A rackmount version, the RM565, was also produced. Aside from being dual-beam, the 565 is unusual among the other 560-series scopes in the fact that it (the mainframe) has built-in trigger, sweep, and horizontal amplifier circuits.
The vertical characteristics are mostly determined by the vertical plug-ins.
The fastest sweep is 1 μs/div (100 ns/div with 10x horizontal magnification enabled). The sweep delay can be adjusted over a range from 10 μs to 50 seconds.
Power consumption, including plug-ins, is about 600 watts, maximum.
The internal calibrator produces a 1 kHz square wave with amplitude selectable in decade steps from 1 mV to 100 V.
The 565 uses the T5650 CRT. There is no post-deflection acceleration. The CRT cathode is at -3900 V, and is produced by a transformer driving a single 1X2 tube which functions as a half-wave rectifier.
Vertical Signal Path
As is usual for 560-series scopes, the vertical deflection plates of the CRT are driven directly, differentially, by pins 17 and 21 of the vertical plug-in. The left plug-in bay is for the lower beam and the right plug-in bay is for the upper beam.
A 0.7—3 pF trimmer capacitor is connected immediately behind each of the plug-in connectors, and allows for the mainframe to be calibrated so that plug-ins can be interchanged without requiring the high-frequency compensation of the system to be readjusted. The capacitance seen by the plug-in driving the scope should be 14.3 pF for either beam.
There is no trigger pickoff in the vertical signal path of the 565. That function is performed by the plug-ins.
Trigger and Sweep
The 565 is the only 560-series mainframe that has built-in trigger, timebase, and horizontal amplifier circuitry. In all other 560-series scopes, those functions are performed by the horizontal plug-in.
The triggering signal comes from pin 11 on the plug-ins, is amplified by a 12AT7-based cathode follower, and sent to "TRIGGER" switches. From there, the trigger signal is sent through a 6DJ8-based differential amplifier and then is discriminated by a 6DJ8-based Schmitt trigger.
The 565 is also unusual in that it employs a tunnel diode (D845, a TD4, which is equivalent to the 1N3718) in the trace intensification circuit. The tunnel diode forms a bistable multivibrator: kick it one way and it turns on and stays on, kick it the other way and it turns off and stays off. The tunnel diode is DC-coupled to the base-emitter junction of Q843, which is a 2N404 germanium PNP transistor. Because the tunnel diode and transistor are DC-coupled, the transistor needs to be germanium. This is one of the rare cases when a failed germanium transistor cannot be replaced with a silicon part. Contrast this with the timebase A trigger of the 585A, which uses a tunnel diode AC-coupled to a transistor, which makes the forward voltage of the transistor's base-emitter junction irrelevant.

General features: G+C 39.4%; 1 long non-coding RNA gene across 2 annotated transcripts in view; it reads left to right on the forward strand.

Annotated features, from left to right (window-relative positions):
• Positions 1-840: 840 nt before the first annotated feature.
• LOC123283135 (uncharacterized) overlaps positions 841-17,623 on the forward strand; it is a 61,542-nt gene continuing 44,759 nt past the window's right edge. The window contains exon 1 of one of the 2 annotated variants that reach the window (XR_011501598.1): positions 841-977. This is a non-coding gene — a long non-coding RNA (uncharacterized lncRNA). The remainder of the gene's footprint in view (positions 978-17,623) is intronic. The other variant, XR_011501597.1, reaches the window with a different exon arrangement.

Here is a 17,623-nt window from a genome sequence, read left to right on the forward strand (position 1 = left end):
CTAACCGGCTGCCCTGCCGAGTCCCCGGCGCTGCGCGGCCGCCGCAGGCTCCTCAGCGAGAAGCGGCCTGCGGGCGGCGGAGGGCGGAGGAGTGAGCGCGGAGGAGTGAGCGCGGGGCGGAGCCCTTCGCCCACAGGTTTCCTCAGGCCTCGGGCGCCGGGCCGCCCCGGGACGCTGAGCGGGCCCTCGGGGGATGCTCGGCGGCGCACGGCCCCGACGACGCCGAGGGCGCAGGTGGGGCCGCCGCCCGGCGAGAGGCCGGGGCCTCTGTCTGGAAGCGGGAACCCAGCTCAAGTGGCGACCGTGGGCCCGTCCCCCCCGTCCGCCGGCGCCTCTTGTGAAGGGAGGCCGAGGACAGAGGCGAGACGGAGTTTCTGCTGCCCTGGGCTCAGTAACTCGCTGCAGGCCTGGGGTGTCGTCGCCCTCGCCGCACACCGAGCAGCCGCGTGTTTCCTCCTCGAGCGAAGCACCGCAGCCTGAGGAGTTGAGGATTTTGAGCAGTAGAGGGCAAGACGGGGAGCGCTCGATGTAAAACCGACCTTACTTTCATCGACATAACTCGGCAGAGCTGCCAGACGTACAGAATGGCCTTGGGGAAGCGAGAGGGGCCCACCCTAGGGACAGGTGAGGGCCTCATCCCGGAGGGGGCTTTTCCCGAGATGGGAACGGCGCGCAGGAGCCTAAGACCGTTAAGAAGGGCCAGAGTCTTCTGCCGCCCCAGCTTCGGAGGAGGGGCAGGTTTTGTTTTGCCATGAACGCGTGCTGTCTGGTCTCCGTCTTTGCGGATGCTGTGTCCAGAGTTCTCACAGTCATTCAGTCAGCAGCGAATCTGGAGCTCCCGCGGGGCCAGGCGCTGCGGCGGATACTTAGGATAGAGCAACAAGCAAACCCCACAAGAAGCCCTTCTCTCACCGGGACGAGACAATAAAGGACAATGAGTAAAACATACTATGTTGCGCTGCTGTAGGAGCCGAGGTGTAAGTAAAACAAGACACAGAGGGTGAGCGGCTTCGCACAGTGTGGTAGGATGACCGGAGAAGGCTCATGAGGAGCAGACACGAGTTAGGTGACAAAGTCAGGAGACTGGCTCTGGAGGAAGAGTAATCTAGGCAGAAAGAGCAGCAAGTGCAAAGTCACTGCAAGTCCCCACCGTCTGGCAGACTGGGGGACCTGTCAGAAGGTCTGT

Auxiliary Power Jack
The 565 has an Amphenol 165 series connector (J780) on the rear panel, which allows the 565 to provide power to external devices. The pinout and specs are shown below.
Comparison with the 556
The 565 appears similar to the 556, but is different in many ways. The 556 uses tunnel diodes for triggering, while the 565 uses tubes. The 556 uses letter-series and 1-series plug-ins while the 565 uses 560-series plug-ins. Moreover, the bandwidth of the 556 is specified as 50 MHz, while the bandwidth of the 565 is specified as 10 MHz. Subjectively, the trace of the 565 is very sharp, sharper than the trace of the 556.
Benchtop (565) and rackmount versions (RM565) were made. The benchtop version has the following dimensions:
- Width: 17 inches
- Height: 13.5 inches
- Depth: 23.375 inches
- Weight: 67 pounds
The RM565 weighs 80 pounds.